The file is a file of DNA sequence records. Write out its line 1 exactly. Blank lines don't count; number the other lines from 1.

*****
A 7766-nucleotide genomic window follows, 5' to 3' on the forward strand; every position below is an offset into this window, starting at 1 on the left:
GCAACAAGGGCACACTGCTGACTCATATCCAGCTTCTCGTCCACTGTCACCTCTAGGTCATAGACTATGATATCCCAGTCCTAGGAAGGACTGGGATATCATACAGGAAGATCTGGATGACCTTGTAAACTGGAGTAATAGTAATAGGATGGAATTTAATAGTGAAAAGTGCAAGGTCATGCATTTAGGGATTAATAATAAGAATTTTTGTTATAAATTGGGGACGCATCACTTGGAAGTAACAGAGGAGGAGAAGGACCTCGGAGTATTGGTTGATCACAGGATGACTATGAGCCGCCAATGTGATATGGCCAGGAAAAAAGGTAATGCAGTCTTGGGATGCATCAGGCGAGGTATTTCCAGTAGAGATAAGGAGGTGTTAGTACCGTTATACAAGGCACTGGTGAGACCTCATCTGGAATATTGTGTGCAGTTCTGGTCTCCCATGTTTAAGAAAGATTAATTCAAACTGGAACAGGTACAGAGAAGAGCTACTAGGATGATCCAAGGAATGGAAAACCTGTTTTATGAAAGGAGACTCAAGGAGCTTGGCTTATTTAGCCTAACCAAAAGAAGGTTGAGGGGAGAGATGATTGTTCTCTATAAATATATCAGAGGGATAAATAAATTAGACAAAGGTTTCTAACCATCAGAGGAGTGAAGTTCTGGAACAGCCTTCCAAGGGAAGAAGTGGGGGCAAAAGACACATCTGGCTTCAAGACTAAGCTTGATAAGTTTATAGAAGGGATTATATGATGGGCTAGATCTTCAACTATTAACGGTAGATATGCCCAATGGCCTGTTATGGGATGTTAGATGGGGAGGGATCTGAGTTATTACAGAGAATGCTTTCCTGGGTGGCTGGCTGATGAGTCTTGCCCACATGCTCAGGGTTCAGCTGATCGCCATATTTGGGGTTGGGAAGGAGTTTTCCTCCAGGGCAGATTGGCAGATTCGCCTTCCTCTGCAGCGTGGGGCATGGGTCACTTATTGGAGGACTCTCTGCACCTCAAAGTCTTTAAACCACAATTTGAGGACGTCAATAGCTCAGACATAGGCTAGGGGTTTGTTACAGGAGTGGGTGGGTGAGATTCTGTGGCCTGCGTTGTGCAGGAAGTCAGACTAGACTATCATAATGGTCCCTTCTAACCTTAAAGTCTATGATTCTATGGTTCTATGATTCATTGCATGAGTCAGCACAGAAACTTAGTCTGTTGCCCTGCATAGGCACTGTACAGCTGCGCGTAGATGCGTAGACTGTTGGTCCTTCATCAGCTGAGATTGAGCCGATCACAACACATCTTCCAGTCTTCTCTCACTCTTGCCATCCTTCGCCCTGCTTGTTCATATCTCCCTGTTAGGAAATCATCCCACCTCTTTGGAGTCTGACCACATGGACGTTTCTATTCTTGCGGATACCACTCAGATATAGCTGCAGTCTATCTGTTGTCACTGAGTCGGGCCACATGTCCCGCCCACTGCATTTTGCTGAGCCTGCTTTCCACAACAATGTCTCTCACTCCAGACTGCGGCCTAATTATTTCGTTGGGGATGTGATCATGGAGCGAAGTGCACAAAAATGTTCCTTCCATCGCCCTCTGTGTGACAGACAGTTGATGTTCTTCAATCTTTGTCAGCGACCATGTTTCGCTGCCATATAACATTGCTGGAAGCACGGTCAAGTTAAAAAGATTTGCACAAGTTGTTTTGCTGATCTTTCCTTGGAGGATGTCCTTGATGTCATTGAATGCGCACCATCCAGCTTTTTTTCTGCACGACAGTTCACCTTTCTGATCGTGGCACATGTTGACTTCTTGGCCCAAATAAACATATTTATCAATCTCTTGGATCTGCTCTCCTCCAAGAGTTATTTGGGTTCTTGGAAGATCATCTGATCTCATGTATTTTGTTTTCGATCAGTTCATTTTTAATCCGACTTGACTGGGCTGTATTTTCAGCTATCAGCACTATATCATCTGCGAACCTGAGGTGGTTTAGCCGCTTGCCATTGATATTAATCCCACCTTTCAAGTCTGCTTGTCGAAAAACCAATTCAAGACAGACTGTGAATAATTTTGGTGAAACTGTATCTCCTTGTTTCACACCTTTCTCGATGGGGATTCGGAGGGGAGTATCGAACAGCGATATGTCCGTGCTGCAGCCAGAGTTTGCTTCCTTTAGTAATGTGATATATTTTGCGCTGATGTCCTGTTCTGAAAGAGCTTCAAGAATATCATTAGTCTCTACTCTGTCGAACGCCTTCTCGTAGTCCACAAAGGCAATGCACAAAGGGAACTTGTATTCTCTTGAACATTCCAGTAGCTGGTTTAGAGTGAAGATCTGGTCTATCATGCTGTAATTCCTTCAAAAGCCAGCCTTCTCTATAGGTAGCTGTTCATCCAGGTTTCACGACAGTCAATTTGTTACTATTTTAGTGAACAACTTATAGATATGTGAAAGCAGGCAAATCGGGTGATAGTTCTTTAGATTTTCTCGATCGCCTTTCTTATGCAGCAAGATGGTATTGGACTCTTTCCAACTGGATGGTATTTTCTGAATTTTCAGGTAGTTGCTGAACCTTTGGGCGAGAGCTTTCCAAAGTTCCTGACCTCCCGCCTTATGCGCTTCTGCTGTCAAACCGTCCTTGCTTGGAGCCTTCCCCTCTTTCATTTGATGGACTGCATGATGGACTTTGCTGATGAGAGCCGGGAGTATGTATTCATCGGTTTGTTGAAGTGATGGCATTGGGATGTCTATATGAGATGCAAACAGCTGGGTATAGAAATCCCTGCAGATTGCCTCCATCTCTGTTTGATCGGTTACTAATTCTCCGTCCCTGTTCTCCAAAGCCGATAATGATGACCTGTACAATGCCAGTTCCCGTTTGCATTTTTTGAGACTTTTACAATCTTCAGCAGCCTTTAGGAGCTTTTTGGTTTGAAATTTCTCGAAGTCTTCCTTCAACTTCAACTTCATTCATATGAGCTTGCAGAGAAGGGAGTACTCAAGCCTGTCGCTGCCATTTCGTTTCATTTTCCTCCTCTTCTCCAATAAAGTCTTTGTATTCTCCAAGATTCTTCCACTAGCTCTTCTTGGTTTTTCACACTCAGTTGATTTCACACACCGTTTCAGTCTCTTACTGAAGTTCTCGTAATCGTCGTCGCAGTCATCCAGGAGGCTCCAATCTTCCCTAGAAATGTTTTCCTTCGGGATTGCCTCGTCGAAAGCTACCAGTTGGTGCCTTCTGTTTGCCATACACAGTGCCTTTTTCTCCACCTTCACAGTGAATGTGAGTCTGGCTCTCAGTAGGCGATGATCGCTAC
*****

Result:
A 7766-nucleotide genomic window follows, 5' to 3' on the forward strand; every position below is an offset into this window, starting at 1 on the left: